Sea Level Rise
Explained in 54 Seconds
What It Is
Rising temperatures are causing global sea levels to rise through two primary mechanisms. Water expands as it warms and this thermal expansion causes water levels to rise. Hotter temperatures are also melting land ice, like glaciers and polar ice caps, which adds more water to the ocean. Satellite and tide gauge measurements (from Australia’s Commonwealth Scientific and Industrial Research Organisation and NOAA) have shown an absolute sea level increase of 1.7 mm per year from 1880 to 2011 across the world’s oceans, a rate that increased from 2.7 to 3.2 mm per year from 1993 to 2011.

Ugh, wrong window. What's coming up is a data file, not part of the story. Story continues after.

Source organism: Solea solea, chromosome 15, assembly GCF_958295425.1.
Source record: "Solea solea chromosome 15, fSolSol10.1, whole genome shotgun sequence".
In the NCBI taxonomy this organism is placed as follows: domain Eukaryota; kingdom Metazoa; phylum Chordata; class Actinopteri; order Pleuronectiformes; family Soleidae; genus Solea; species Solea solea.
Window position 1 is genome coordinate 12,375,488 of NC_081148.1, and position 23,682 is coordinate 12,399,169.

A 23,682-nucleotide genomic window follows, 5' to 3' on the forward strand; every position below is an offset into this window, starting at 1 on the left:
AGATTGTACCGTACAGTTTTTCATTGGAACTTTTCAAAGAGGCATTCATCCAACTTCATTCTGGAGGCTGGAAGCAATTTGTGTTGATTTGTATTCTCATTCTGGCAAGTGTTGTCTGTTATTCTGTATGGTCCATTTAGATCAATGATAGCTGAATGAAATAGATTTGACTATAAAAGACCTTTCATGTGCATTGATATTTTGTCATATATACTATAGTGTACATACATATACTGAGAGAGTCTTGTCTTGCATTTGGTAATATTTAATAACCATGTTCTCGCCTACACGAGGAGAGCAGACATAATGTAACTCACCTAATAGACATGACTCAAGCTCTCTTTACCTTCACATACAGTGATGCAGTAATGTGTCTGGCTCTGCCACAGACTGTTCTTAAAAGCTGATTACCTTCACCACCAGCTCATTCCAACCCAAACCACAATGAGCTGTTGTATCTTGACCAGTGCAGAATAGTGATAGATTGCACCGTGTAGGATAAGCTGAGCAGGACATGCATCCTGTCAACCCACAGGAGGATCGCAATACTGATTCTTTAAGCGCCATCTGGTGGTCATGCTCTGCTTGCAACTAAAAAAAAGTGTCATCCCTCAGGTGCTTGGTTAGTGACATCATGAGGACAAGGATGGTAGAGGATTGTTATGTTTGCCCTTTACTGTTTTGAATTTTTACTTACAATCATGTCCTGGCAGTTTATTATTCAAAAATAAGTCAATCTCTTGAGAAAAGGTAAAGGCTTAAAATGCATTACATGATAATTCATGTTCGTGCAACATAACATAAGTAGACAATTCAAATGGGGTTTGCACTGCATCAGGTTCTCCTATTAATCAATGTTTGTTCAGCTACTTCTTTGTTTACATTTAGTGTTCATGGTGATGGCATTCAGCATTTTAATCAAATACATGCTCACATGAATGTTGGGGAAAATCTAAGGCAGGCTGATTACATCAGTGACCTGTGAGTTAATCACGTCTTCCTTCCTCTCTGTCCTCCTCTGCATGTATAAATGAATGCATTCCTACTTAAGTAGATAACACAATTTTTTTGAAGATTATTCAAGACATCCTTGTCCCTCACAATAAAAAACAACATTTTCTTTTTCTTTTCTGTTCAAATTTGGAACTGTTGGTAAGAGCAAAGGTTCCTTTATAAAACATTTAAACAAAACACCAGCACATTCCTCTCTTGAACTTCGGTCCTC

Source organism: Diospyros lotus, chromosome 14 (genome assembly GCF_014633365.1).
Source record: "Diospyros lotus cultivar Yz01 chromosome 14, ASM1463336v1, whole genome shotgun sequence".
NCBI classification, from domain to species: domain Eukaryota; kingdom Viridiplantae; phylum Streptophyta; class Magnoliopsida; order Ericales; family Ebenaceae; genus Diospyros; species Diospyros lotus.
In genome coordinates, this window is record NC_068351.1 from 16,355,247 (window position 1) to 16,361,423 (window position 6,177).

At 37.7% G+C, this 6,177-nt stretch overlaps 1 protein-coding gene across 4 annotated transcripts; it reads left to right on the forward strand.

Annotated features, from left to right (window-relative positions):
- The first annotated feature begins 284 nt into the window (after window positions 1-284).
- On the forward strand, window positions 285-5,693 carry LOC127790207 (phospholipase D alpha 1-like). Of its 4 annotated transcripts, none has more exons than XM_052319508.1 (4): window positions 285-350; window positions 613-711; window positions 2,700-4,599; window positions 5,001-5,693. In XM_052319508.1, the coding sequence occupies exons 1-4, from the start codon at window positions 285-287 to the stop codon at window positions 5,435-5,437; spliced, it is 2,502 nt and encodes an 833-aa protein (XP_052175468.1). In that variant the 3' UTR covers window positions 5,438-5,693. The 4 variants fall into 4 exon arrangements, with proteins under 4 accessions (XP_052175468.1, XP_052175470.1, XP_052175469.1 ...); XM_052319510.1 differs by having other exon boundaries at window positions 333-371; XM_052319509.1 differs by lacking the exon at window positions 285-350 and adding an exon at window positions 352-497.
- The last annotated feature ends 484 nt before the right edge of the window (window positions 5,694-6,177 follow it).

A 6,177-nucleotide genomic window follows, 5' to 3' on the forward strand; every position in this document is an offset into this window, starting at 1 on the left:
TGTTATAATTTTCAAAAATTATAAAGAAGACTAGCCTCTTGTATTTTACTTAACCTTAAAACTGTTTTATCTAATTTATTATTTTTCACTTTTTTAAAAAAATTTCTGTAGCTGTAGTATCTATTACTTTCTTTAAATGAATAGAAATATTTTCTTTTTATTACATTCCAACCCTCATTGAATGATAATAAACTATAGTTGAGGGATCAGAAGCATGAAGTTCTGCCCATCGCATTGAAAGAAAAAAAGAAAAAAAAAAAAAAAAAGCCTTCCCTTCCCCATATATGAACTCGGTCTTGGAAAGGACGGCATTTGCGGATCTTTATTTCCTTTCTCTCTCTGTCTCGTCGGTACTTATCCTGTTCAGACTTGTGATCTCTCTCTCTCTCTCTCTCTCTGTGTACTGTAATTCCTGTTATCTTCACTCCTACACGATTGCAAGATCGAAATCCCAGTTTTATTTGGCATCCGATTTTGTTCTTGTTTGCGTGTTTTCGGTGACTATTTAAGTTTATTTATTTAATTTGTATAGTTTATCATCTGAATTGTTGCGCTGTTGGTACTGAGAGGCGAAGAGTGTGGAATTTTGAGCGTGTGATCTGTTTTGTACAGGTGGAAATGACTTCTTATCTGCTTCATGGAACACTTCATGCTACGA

Why It's Important
The rate of sea level rise may increase even faster in the future with the melting of the West Antarctic Ice Sheet. The ice sheet has entered an “unstoppable” state of retreat and melting could add about 4 feet to sea level rise for a guaranteed total of 10 feet, though that will take centuries. In the U.S. alone, nearly 30,000 square miles of land – home to 12.3 million people today – lies less than 10 feet under the high-tide line, including more than half the area of 40 large U.S. cities like New York City, Boston and New Orleans. Roughly one third of the U.S. population lives on low-lying land that is vulnerable to consequences of varying severity, from permanent inundation to saltwater intrusion into freshwater sources. Unless adaptation measures are taken, sea level rise could cost the globe $1 trillion annually by 2050.